Pitt feels the Bern

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Pitt feels the Bern

Stephen Caruso / Contributing Editor

Stephen Caruso / Contributing Editor

Stephen Caruso / Contributing Editor

Stephen Caruso / Contributing Editor

By Kelechi Urama / Staff Writer

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Pitt student Alex Austin “Bern”’d up Oakland on Saturday.

To raise support for Bernie Sanders’ 2016 presidential campaign, Austin and other grassroots activists hit the pavement on Aug. 29 for “Chalk the Block,” an event where students advertise Sanders’ campaign platforms on Oakland sidewalks.

Other Pittsburgh residents have also been moved to action by Sanders’ ambitious campaign. In Pennsylvania, where Hillary Clinton already has a strong lead, Sanders’ supporters have been busy organizing rallies and marches to increase momentum for his campaign.

Pitt students are no exception.

Austin, a senior majoring in natural sciences, created a “Pitt Students for Bernie Sanders 2016” Facebook page that has more than 400 likes. Austin also founded a club for Sanders’ supporters to meet offline. Its first gathering at the William Pitt Union drew more than 100 people.

“I’ve never been politically active before in my life,” Austin said. “But Bernie makes you feel like you have to get involved.”

In a separate event, a group of more than 100 people, ranging in age from 19 to 65, carried “Bernie 2016” signs from Squirrel Hill to Oakland and handed out campaign leaflets in a public show of support for Sanders.

In contrast, Clinton’s supporters have been noticeably absent from Pittsburgh’s streets, and there is no equivalent Facebook group for Clinton at Pitt. Despite the lack of publicity, she still leads by a significant margin in the polls.

Advocating for Sanders in a second Facebook group, Joshua Sickels, the creator of the “Pittsburgh For Bernie Sanders 2016” Facebook page and a volunteer campaign organizer, arranged the march on Saturday.

“Pittsburgh for Bernie” also holds a weekly event called “Table the Parks,” where they set up campaign tables in Schenley Park, Frick Park, Allegheny Commons, South Side Park and Point State Park to speak to people about Sanders’ platforms and register people to vote. The Facebook page for “Table the Parks” showed that more than 60 people attended the event.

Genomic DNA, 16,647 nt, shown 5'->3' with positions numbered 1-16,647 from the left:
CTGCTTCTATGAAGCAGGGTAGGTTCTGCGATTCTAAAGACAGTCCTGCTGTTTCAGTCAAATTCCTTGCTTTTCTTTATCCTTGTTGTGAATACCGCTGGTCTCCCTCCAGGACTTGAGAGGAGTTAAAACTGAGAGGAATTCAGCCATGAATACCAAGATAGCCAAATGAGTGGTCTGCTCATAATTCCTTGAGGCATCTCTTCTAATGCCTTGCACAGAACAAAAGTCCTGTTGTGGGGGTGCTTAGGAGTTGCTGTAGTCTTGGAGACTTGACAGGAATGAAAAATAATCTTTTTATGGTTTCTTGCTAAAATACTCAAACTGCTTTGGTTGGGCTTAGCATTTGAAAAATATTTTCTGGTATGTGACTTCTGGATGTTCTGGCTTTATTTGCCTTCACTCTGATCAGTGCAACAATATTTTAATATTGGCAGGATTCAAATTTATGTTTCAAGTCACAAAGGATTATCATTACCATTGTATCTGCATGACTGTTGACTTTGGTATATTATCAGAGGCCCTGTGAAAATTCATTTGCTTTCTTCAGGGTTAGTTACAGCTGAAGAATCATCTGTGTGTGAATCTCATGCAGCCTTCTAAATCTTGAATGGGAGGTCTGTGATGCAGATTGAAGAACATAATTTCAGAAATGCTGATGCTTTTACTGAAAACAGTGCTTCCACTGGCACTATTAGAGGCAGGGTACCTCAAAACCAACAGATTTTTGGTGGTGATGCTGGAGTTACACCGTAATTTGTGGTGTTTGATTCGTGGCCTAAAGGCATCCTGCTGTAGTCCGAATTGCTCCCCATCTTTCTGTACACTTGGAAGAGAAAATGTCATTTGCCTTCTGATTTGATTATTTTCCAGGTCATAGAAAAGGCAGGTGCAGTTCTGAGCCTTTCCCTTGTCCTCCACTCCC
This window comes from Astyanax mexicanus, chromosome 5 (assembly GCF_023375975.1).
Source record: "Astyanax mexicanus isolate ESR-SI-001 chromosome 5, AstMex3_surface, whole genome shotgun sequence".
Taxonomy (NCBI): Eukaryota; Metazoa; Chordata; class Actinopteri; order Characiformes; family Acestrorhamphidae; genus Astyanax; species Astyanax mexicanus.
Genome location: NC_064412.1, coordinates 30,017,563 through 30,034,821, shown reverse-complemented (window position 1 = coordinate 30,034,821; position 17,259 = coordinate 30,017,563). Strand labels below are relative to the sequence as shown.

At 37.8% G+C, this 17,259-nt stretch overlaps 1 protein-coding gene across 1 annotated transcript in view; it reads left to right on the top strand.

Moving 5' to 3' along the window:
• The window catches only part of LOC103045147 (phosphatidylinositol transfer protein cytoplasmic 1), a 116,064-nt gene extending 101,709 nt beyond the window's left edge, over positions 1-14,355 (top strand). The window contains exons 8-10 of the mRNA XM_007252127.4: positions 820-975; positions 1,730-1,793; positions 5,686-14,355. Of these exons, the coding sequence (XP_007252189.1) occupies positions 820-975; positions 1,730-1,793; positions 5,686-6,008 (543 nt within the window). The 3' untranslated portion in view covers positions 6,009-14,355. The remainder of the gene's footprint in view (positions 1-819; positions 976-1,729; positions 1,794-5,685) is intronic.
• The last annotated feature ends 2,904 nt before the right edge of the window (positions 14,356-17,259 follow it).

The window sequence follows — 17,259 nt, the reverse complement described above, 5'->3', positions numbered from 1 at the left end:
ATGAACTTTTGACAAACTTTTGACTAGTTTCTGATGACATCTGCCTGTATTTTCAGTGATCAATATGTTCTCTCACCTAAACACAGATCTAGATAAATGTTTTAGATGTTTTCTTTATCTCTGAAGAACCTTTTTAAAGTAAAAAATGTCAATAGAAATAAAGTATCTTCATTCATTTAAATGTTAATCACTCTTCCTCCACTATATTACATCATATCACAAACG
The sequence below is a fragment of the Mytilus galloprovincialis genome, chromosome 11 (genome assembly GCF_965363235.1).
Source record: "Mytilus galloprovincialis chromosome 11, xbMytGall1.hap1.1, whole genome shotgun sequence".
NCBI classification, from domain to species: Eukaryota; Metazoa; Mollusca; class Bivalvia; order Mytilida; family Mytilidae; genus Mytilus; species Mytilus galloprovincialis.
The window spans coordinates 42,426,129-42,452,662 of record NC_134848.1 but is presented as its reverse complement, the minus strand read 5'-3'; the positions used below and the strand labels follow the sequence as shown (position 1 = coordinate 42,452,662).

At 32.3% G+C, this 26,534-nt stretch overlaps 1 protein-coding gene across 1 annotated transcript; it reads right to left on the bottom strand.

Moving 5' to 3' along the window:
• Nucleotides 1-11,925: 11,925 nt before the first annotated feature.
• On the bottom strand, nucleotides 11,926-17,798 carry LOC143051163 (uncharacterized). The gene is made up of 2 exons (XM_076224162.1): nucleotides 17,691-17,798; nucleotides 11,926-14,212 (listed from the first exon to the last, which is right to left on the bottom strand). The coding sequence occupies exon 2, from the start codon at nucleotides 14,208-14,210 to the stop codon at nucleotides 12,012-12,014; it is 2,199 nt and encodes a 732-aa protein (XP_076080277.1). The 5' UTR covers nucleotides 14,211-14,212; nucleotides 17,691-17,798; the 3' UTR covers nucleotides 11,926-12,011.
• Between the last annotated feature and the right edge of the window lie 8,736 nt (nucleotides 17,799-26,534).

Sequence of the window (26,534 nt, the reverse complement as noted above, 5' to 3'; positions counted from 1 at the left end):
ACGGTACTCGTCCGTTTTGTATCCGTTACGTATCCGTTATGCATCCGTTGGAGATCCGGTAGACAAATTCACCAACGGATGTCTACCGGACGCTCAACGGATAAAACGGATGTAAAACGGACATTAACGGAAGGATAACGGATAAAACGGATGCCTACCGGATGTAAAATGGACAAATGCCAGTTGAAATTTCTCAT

The Vermont Senator’s decades-long commitment to socialized health care, women’s issues and ending racial injustice energized Sickels.

“I started ‘Pittsburgh for Bernie Sanders’ the day he announced his candidacy,” Sickels said. “It was a no-brainer for me.”

Sanders became an official politician in 1981 when he was elected mayor of Burlington, Vermont. but had swam in political activist circles before than, marching on Washington, DC with Martin Luther King Jr. in 1963.

Despite the fact that Sanders has drawn more than 100,000 people to his rallies this summer, Sickels said the media has purposefully ignored Sanders’ campaign. Sickels and Austin both said the majority of people they meet are unfamiliar with Sanders’ policies and achievements.

“There’s essentially a media blackout on [Sanders’ campaign],” Sickels said. “The media wants to see Hillary win the nomination.”

To promote Sanders, Austin and his Pitt group plan to get students involved in a national “Million Student March” event planned for Nov. 12, 2015, though he has not finalized any details. Sanders urged college students to march on Washington, DC to advocate for free tuition, a major part of his platform.

Henry Prine of Sanders’ official campaign through “College Students for Bernie” said Sanders will visit Pittsburgh sometime this fall. Neither Clinton nor Sanders’ campaigns could be reached in time for publication.

Aside from a July fundraiser in the wealthy Pittsburgh suburb, Fox Chapel, the Clinton campaign has paid little attention to Pennsylvania. Robby Mook, Clinton’s campaign manager, released an official campaign strategy memo earlier this summer, noting Pennsylvania as a key swing state. The strategy also assumes Clinton will win Pennsylvania, and has her focusing her energy on other swing states Iowa, South Carolina, New Hampshire and Nevada.

Although Clinton is confident, an Aug. 20 Quinnipiac University Poll showed that, since March, Clinton’s lead in Pennsylvania dropped from 48 percent to 45 percent in March, according to Quinnipiac.

Because of her lead in the polls and funding, analysts like Woon have said Clinton won’t have to put up much of a fight against Sanders in a primary race. Clinton’s $68 million campaign dwarfs the $15 million Sanders has managed to raise.

“This points to a sure-fire victory for Clinton,” Woon said. “At this stage, all indications point to Clinton having the nomination locked up.”

But for Sickels, even if Sanders loses the nomination, the candidate will still walk away a winner.

“The more awareness for Bernie, the better,” Austin said. “As long as we get these issues out there and into the forefront of America’s mind, then that shifts the conversation to the left and makes it more progressive.”

Editor’s Note: An earlier version of this story said Bernie Sanders was elected as the mayor of Burlington, Vermont in 1941. Sanders was elected mayor in 1981. The story has been updated to reflect this change. 

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